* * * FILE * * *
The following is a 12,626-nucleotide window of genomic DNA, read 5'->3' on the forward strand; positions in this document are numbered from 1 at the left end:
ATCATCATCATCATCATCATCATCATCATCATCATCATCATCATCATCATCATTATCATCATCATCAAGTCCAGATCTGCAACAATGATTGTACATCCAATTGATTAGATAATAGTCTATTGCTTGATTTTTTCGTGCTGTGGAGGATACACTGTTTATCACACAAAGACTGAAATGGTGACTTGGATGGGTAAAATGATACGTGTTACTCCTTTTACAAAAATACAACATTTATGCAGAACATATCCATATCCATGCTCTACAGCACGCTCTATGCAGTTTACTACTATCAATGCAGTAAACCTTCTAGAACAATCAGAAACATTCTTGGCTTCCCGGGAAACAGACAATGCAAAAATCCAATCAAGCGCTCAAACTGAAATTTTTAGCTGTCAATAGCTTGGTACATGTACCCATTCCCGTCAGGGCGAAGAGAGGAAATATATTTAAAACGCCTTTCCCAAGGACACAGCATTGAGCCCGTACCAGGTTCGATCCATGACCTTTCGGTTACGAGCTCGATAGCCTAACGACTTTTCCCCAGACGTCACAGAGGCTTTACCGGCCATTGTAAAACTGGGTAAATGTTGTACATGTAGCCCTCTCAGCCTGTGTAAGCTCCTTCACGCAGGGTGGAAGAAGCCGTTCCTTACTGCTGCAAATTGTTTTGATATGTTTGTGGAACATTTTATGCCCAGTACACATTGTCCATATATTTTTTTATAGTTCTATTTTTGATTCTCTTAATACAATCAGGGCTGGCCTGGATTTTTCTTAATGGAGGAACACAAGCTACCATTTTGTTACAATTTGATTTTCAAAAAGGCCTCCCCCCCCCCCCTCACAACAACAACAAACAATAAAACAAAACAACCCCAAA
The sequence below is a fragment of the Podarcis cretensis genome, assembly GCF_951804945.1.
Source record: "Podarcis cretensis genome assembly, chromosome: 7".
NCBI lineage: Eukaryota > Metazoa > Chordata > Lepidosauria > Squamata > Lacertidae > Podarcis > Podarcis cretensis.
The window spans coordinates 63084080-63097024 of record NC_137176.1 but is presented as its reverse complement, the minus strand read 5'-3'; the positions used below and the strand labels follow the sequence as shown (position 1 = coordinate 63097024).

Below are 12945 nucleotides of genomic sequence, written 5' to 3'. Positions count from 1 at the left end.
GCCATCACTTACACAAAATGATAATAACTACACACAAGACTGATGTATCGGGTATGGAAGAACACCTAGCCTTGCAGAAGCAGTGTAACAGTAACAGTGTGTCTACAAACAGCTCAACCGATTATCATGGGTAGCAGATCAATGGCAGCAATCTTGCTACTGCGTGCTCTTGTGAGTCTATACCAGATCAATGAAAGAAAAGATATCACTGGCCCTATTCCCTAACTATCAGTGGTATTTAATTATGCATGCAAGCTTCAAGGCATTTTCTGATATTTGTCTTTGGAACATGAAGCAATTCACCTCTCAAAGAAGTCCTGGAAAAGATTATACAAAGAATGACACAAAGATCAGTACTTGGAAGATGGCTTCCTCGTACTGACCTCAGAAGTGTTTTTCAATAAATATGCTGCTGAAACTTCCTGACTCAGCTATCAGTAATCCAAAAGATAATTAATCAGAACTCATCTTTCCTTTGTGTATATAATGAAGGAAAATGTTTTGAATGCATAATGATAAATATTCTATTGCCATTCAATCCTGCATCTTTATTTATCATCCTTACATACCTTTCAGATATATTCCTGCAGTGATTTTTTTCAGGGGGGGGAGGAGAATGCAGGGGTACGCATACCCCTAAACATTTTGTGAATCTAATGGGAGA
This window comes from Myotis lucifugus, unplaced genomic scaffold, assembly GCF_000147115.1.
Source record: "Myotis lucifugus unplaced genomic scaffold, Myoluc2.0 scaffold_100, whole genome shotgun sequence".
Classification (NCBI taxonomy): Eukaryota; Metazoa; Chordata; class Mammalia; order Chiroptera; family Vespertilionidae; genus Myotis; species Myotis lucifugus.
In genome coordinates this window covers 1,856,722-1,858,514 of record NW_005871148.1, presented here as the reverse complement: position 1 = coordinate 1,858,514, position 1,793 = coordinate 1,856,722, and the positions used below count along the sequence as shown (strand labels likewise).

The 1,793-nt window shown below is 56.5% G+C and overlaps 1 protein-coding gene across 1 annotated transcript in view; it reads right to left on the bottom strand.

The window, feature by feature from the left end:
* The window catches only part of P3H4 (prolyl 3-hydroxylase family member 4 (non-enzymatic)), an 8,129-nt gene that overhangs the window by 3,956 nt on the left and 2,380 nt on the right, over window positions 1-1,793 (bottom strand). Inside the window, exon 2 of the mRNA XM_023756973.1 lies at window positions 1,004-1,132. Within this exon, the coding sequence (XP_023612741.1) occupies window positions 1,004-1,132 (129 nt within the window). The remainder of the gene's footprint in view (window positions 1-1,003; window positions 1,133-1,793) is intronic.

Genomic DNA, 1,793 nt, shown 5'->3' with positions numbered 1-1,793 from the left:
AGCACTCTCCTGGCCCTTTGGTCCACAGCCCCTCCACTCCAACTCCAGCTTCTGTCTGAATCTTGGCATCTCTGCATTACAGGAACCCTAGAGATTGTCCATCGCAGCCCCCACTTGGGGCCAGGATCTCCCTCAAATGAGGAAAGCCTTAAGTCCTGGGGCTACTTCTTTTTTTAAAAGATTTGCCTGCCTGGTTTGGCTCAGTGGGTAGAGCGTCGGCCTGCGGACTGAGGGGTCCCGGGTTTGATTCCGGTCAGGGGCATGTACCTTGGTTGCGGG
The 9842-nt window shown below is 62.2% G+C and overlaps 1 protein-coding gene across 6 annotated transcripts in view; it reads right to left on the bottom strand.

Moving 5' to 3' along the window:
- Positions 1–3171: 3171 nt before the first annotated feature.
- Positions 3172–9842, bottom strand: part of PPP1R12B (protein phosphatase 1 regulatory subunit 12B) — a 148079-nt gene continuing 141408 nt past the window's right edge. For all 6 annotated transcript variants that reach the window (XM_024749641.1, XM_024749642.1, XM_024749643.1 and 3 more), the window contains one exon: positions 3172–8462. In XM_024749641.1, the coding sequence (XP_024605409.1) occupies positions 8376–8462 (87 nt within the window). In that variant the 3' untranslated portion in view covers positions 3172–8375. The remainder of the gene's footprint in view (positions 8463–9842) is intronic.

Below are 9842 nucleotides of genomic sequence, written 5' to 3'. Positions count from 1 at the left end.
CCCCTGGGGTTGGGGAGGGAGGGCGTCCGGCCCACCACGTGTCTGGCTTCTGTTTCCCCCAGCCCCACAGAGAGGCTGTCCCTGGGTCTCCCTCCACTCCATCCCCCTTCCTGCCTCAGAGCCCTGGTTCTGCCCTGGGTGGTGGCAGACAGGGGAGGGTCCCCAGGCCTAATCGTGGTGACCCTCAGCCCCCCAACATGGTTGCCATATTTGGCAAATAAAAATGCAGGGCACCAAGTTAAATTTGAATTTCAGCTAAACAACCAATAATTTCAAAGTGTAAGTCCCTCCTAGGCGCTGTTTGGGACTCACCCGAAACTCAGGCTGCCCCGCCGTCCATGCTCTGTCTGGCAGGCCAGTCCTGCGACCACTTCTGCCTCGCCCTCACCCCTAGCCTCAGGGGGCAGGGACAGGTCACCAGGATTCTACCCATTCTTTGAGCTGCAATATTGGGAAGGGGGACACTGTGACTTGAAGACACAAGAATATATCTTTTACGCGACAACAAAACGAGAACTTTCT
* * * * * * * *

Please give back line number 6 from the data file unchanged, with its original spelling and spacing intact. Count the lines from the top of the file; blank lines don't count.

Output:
The window spans coordinates 63084080-63097024 of record NC_137176.1 but is presented as its reverse complement, the minus strand read 5'-3'; the positions used below and the strand labels follow the sequence as shown (position 1 = coordinate 63097024).